Nerf N-Strike (Wii)
Story: You've been enlisted to a secret organisation and must undergo a training programme which involves shooting robots with Nerf guns. Score higher than the other candidates in all the tests and you're in.
Or at least that's what the sinister robot who recruits you says...
Gameplay: Point the wiimote at the screen to aim a cursor. Press B to shoot.
There are around twenty different tests, about a third of which are shooting gallery challenges - shoot all the red robots as they appear, for instance, or hold off an onslaught of robots flying towards you in waves. There are also three standard lightgun game sections where you traipse automatically through grey corridors, firing on any robots which show up.
Some of the tests are much more imaginative, though, requiring such things as knocking balls into goals. The best bits are the block challenges which mimic BOOM BLOX - hit various blocks off a platform without dislodging the gold ones or blast a path clear to a goal block through a tower of other blocks.
Save System: Automatic save after each event.
Comments: Every so often I get sent stuff to review. Some of it is obviously brilliant, other stuff takes a while to grow on me but seldom am I presented with anything where my initial reaction is to view it as a work of genius.
Actually, my first reaction with Nerf N-strike was to wonder why the postman was giving me a funny look. After he'd gone, I realised the parcel had this sticker on it:
No wonder he was worried.
Still, I opened it up to discover this:
It's a plastic gun which fires foam darts. With the press of a button, the dart mechanism can be removed and replaced with a wiimote (not included!). It's both a fully-functioning Nerf gun and a computer game controller. Genius! Someone somewhere is either very clever or getting a ten-year-old boy to design products for them (or possibly both).
The gun with the firing mechanism removed and a wiimote inserted.
Surprisingly, the Wii game that comes bundled with the gun isn't the complete pile of steaming nappies you might expect. The developers were obviously given a budget of tuppence but they've applied some imagination to make up for the limited options and bland graphics. The block shooting tasks in particular are a great idea and require some thought as well as accuracy. Overall there's a good mix of things to do and the game is fun and seldom frustrating.
Sadly, having to sit around shooting endless waves of robots in a warehouse isn't so good. Also, the bits where Nerf N-Strike mimics typical lightgun games, guiding you along corridors while you target enemies, are functional rather than inspired. The main problem, however, is that the single player game is very brief. It can be completed in under three hours (although unlocking all the weapons and gaining gold medals in every event will take longer). Adding proper high-score charts and more levels to the challenges would have taken little effort, so it's a shame they weren't included.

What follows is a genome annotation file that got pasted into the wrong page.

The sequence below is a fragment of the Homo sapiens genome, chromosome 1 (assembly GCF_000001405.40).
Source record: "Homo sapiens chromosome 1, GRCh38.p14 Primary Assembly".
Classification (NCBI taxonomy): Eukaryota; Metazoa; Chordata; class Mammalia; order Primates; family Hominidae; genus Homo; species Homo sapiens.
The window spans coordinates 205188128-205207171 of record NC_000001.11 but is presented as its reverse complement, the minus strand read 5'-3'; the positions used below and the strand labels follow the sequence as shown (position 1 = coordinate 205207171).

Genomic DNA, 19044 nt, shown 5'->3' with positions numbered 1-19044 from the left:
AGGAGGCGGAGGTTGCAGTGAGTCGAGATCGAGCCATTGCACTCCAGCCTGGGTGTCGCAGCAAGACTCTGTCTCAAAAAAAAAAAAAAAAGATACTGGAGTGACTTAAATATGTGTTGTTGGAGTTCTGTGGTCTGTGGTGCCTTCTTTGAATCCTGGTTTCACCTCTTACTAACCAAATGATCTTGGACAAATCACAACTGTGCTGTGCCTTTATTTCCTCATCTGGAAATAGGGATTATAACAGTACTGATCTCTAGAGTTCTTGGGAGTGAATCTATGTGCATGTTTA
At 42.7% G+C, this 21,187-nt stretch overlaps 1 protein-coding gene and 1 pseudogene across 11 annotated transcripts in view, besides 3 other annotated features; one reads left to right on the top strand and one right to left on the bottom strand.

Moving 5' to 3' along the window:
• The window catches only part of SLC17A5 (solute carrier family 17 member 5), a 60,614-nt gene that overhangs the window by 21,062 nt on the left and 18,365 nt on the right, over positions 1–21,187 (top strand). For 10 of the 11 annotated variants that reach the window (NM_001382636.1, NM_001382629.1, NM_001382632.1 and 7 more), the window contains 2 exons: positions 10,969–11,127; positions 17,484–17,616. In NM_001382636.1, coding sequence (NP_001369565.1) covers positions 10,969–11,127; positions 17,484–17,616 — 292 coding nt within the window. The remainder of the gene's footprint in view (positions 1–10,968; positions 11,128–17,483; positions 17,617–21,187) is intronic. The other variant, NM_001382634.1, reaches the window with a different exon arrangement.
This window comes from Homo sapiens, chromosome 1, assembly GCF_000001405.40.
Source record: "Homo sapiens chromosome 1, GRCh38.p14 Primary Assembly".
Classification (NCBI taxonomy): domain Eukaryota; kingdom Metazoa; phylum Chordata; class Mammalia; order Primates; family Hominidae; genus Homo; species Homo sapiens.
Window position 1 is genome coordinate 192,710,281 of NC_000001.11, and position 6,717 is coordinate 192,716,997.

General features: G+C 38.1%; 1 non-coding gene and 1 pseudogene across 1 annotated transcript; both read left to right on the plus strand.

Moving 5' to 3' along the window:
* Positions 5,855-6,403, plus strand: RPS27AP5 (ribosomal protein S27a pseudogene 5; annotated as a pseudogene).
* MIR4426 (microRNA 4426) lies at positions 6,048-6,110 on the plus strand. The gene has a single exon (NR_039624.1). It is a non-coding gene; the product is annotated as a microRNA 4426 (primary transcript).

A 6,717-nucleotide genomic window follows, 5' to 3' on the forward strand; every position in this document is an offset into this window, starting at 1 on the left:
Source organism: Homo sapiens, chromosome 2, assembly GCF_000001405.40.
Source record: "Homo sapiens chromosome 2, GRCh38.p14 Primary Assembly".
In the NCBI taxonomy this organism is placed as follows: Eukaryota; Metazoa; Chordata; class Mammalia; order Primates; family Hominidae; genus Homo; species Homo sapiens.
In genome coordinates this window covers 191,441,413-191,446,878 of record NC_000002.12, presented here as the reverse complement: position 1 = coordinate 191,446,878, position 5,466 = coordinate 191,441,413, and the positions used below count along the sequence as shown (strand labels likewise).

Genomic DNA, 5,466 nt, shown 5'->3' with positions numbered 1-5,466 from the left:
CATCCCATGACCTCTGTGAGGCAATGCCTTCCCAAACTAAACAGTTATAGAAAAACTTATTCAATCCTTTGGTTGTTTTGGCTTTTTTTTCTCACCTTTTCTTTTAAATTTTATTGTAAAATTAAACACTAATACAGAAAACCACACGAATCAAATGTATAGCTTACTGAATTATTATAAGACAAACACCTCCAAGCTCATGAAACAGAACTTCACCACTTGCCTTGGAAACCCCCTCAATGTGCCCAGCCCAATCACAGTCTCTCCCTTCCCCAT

Multiplayer is where the longevity lies. Most of the tests can be played by four people simultaneously competing for the highest score. Up to ten events can be queued up to create a tournament with points awarded for player position in each round. Some of the events are absolute mayhem and they have the advantage of being easy to explain. Anyone with even the most basic knowledge of a wiimote can be ready to play in the time it takes for an event to load. If you've got visitors (whether adults or children), this is a great way to pass half an hour.
You can buy extra guns separately (RRP £12.99) but you don't need them. Since the cursor follows the movement of the gun instead of showing exactly where it's pointing, using a wiimote on its own works just as well (like in the target range in Wii Play). Holding the gun is more fun but it's a little heavy after a while. Oh, and be warned, I had to explain at great length to Sprog2 (almost 7) why we couldn't simply fire the real darts at the telly...
Of course, if you're trying to decide between this and the technicolor zombie blasting of House of the Dead: Overkill then you're really not going to opt for Nerf N-Strike. For children, the competition is much more limited. Nerf N-Strike isn't as polished as Link's Crossbow Training but it's less frustrating and has multiplayer.
Also, it comes with a Nerf gun.
Now, if only the postman didn't think I was a terrorist...
Conclusion: Feels like some training levels looking for a proper game to be part of. It's still fun, nonetheless, and has a riotous 4-way multiplayer which sure as heck beats playing Wii Bowling again.
Graphics: Grey arenas, corridors, rooms and warehouses. A handful of robots. Lots and lots of different Nerf guns.
Length: Very short.